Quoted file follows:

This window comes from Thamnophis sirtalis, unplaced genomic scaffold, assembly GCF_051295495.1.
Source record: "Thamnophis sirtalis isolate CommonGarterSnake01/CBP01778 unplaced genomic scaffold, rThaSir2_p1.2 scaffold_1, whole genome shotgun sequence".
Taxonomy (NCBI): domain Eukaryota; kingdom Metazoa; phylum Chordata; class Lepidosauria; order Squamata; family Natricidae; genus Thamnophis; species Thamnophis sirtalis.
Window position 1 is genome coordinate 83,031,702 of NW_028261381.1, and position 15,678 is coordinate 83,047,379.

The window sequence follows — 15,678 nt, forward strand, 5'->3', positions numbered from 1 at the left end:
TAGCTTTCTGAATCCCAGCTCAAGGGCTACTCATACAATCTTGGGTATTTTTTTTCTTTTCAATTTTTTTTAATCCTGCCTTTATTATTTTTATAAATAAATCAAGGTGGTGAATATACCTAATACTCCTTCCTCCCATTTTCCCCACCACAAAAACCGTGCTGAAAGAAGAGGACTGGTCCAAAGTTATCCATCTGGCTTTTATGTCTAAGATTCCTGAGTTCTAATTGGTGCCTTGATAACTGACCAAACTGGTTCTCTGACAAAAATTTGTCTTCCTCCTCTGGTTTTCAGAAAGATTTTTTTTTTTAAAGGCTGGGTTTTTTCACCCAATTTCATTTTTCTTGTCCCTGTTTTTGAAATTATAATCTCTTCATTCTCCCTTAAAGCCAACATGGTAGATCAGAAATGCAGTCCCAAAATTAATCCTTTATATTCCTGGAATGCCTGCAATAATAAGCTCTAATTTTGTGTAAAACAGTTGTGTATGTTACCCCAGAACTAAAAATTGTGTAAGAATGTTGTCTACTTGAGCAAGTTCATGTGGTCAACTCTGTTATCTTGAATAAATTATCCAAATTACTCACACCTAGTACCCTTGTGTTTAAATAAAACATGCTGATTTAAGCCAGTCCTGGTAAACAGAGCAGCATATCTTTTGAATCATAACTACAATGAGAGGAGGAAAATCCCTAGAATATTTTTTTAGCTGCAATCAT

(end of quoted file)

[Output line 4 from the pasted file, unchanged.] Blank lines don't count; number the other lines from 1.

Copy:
Window position 1 is genome coordinate 83,031,702 of NW_028261381.1, and position 15,678 is coordinate 83,047,379.